There were two Christmases when I brought my then boy friend, now husband, home to meet my family.  Both times we drove from Los Angeles to Iowa.  I had a very old dog that I didn’t want to fly and I believed that one of the best ways to know if you should spend your life with someone is to spend 3 days driving through insane cold with them.  On the first trip we broke up as we drove into Albuquerque.  So much for the theory.  On the second trip we got engaged in the desert of California on the way back.  That was a good Christmas.

I have to say that one of my favorite Christmas memories is just a few years ago.  The economy had already tanked in our home, timed beautifully to coincide with our son’s diagnosis of Autism.  It was Christmas time and there was no money.  I looked at the balance in our check book and knew that we had a choice between buying our child medicine, toys or food.  It was devastating.  The grief of it took my breath away. 

Just when I really faced the reality of it a good friend called.  She told me not to be afraid, to buy the medicine and everything would be okay.  Neither of us knew how, my friend was struggling to make her mortgage payment at the time, but we both agreed it would all be okay in the end.  I hung up the phone and it immediately rang.  It was the friend of an older relative who told me that she typically gave my relative the yearly holiday gift of making a donation in his name to his favorite charity.  This year she wanted to buy some medicine for my child instead.  She couldn’t have known.  Seven seconds had not passed since I had gotten off the phone with my friend.  I started to cry.  I thanked her and I got off the phone. 

I don’t think I have ever felt the spirit of Christmas more acutely than I did in that moment.  I was completely reminded of the fact that Christmas is a time of miracles.  Prayers are answered, sometimes in ways that defy logic.  We are each given the opportunity every Christmas to make a difference in the lives of people around us.  If we are willing, we can see the miracles and sometimes even be a part of them.  That’s what I hope to focus on for this my 49th celebration of Christmas.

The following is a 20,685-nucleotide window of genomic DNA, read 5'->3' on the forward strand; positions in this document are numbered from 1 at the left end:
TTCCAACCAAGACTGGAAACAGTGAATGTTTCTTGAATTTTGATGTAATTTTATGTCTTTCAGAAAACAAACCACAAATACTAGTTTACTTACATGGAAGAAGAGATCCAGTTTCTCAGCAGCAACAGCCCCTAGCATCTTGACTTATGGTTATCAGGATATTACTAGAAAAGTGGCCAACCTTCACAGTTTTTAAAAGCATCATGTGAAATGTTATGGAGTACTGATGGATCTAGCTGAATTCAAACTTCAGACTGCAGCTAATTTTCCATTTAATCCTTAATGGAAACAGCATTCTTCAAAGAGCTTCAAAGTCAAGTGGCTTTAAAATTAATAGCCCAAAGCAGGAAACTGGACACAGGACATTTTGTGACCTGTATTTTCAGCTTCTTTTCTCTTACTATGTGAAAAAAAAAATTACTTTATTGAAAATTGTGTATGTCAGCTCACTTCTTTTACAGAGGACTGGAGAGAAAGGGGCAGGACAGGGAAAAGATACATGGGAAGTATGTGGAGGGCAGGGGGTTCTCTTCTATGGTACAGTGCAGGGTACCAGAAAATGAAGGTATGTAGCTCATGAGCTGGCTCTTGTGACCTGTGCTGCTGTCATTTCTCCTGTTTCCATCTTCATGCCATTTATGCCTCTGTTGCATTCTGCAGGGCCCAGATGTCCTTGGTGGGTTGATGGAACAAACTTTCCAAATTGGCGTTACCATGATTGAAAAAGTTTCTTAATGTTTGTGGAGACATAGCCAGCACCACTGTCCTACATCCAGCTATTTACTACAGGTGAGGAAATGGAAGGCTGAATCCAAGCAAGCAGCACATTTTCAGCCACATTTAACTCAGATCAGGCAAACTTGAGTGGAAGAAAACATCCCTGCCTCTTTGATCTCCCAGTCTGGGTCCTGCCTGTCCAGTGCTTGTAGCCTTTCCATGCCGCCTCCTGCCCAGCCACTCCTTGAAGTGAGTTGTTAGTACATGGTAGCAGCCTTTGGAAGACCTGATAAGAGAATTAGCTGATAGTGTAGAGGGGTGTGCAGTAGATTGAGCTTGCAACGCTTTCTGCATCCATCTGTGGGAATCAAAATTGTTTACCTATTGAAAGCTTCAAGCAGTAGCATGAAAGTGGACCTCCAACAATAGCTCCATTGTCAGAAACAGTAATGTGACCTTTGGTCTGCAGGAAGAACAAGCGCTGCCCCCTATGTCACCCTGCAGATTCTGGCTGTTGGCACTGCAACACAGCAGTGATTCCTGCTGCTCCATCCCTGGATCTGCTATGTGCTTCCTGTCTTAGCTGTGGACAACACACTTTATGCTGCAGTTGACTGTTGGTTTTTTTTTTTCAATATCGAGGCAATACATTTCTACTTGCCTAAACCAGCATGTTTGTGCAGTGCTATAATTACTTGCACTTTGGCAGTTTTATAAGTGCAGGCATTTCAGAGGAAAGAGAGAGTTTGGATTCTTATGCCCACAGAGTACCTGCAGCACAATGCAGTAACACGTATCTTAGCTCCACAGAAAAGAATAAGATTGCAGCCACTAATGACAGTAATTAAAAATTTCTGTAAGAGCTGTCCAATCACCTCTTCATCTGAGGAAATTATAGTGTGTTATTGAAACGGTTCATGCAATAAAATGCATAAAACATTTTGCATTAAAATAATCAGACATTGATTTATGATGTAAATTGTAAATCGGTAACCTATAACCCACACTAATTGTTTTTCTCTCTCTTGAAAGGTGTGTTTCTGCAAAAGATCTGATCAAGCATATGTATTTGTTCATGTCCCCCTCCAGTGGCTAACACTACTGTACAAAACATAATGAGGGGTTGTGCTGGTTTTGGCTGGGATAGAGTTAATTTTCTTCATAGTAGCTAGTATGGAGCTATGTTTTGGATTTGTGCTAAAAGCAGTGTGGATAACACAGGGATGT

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By Shannon Penrod

A couple of years ago a small group of friends and I made a friendly little bet.  We all wanted to lose weight and or get in better shape but we couldn’t quite get it together on our own.  We knew the strength in being accountable and the power of the carrot and the stick so we devised – THE BET. 

THE BET was simply this: A five week committment to working out a minimum of five hours weekly.  The ante?  $100 in cold, hard cash.  Everyone who wanted to participate had to put up $100.  If you kept your work out commitment you got to keep your $100.  If you failed to keep your committment you had to pay your $100 to the remaining participants who were keeping their committment.

The result was amazing.  Most of us kept the committment.  Sure, stuff got in the way, life intervened and made it REALLY difficult, but we still managed.  I remember getting out of bed at 11:15 one Sunday night because I realized I was a half hour short on my weekly total. There I was in the livingroom working out to a Kathy Smith video, bitching the entire time, but I was moving.  At the end of the five weeks I was in the best shape of my life and wearing a pant size I hadn’t worn since I was in 6th grade.  I’d love to say that I had a huge epiphany about the value of excercise and kept it up but that would be a lie on an epic level.  No, I got pregnant and gained weight that I am still whittling away at.

And the sad truth is I am not motivated by the rewards of working out.  Knowing that I will feel better and look better just doesn’t get me off the office chair to shake the junk in my trunk.  But knowing that I was going to have to pay close friends $100 because I was a lazy failure had me high kicking with Jane Fonda.

One of the friends who participated in “The BET” called me today and told me that the post Thanksgiving haze was threatening to suck her under.  I realized that in five weeks we will be in the new year.  I don’t want to wait until then to start thinking about an exercise plan.  In five weeks I can either be in better shape, in the same shape, or in worse shape.  Those are the only three options. I’d like to start the new year with a bang and be in better shape.  So we are starting the bet again, this time the Holiday Version.  Yipes!  I have no idea how I am going to squeeze five hours of work out into a crazy holiday week, but I’m not parting with my $100!  I’ll keep you posted on the holiday insanity and the exercise sanity.  Wish me luck.